The Solution: Sheri can’t expect her organization to recognize the problem. As described in an earlier blog post (Can Organizations Have EQ? – EQ Leader, Inc.), organizations can’t be expected to behave humanly because organizations are not humans. Organizations are 100% focused on their own survival and well-being. It takes the leaders of organizations to manage the human elements of work.

Sheri has a choice. She can wait until she has an emergency in her own life – husband wanting a divorce, acting out or depressed children, a health issue – to take action. Or she can use her strong intellect to get out in front of the problem. Basically, she has to learn to say no. But if she just starts blurting it out, her fears of falling out of favor are likely to come true.

If you were Sheri’s coach, how would you help her?

First, she probably needs your perspective to recognize the danger of her co-dependent behavior.  Because her behavior is not hurting you, and because you have created a trusting relationship, you are in a great position to kindly help her see the pattern. Part of your effort might be directed toward building her EQ skill of Emotional Self-Awareness. How tired is she? What feelings has she been burying about her family life? Has she been feeling some resentment toward her organization? Does she feel taken advantage of or used? Has her enthusiasm for her work been declining? Is she as mentally sharp as usual?

Second, you might help her create a plan that includes constructive ways to begin to set limits on the demands the organization is making on her. The plan will require Sheri to be assertive. Given her status in the company, she probably has some Assertiveness skill. But she may not be applying Assertiveness with her superiors. As a result, they may have no idea about her situation. They can’t know unless she tells them. You will need to help Sheri remember that Assertiveness does not consist of making threats. Assertiveness is a way of talking that leaves both parties feeling safe.

If Sheri has a good relationship with her boss, she might tell her boss something like, “I’ve come to recognize that I’ve been so focused on work that I’ve been neglecting other important things in my life. I wonder if we could explore ways to ensure that I do what I truly need to do for the company, but find alternative solutions for other things.” In other words, she would alert her boss to the pattern that Sheri herself has helped create and signal her total willingness to work something out for everyone.

If Sheri doesn’t have reasonable trust in her boss, then you probably will need to help her work things out in a more piecemeal fashion. A partial solution often includes delegation. People who have trouble saying no are often poor delegators. Help Sheri recognize the value of delegation. It is not just for Sheri. Her people are probably champing at the bit to get new opportunities to learn and grow. Will they do something as well as Sheri? Not at first. But a leader’s job is to develop her people.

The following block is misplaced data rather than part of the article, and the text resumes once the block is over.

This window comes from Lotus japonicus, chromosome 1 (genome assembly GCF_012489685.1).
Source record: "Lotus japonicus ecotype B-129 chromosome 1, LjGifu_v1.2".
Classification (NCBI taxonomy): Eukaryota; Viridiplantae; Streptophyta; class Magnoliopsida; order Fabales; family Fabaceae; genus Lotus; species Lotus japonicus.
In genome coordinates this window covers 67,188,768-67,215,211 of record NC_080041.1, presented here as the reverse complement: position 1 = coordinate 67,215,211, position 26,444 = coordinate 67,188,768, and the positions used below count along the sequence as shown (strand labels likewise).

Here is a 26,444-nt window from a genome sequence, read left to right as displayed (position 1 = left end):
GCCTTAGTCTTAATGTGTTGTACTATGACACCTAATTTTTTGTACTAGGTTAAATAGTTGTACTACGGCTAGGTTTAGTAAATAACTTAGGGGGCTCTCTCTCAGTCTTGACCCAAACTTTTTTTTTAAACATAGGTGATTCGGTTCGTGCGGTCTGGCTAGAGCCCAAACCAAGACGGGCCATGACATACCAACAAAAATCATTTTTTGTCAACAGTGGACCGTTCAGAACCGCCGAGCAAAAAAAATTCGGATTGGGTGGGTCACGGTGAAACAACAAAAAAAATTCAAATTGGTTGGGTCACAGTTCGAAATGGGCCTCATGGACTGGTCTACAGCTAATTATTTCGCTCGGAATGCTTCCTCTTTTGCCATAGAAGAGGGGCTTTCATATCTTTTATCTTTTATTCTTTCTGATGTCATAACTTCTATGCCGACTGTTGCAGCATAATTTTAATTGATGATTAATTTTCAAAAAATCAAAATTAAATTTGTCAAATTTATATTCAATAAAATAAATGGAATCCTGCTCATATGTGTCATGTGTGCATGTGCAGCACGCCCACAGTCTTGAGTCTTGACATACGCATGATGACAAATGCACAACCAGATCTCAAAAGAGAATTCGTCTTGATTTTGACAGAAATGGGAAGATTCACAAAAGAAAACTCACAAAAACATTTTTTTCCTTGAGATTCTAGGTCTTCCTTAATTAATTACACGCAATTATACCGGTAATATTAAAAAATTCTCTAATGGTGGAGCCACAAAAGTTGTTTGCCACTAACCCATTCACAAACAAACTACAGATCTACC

Another partial solution is to get help from colleagues. “Joe, I was just asked to do X, but my plate is really full right now. I think this project fits your skill set really well. Would you like to take a shot at it?”

It would also be helpful for Sheri to begin to set priorities at work. Sheri needs to have an honest conversation with herself about which elements of her job are truly most important and which ones are less so. This will help her focus on the right things and not be held hostage by the “tyranny of the urgent.” Then, as requests come to her, she can respond with something like: “What you’re asking sounds interesting and important.” (No sense insulting the boss.) “But I’m not sure I can do it justice with everything else on my plate. Where does this request fall in your priorities?” She can add: “In my view, I could delay X and work on this if you want. If I don’t tell you the situation, there’s no way you can make a good decision.” This kind of conversation creates a partnership with her boss, which is likely to lead to greater mutual respect.

Finally, when a request comes that would be difficult to pass off, Sheri might say something like: “That sounds interesting. Here’s what I’ll need to be able to get that done,” as a way of negotiating for support.

But wait! What if Sheri tries these things and they don’t work? What if she has good reason to believe that even trying them will lead to disaster? Then she has to face the fact that the organization’s addictive behavior toward her isn’t going to stop. She probably needs to divorce her organization. That’s a painful decision, but less painful than any of the other possible outcomes. Help her realize that when she goes to her new employer, her old patterns are likely to get the old results.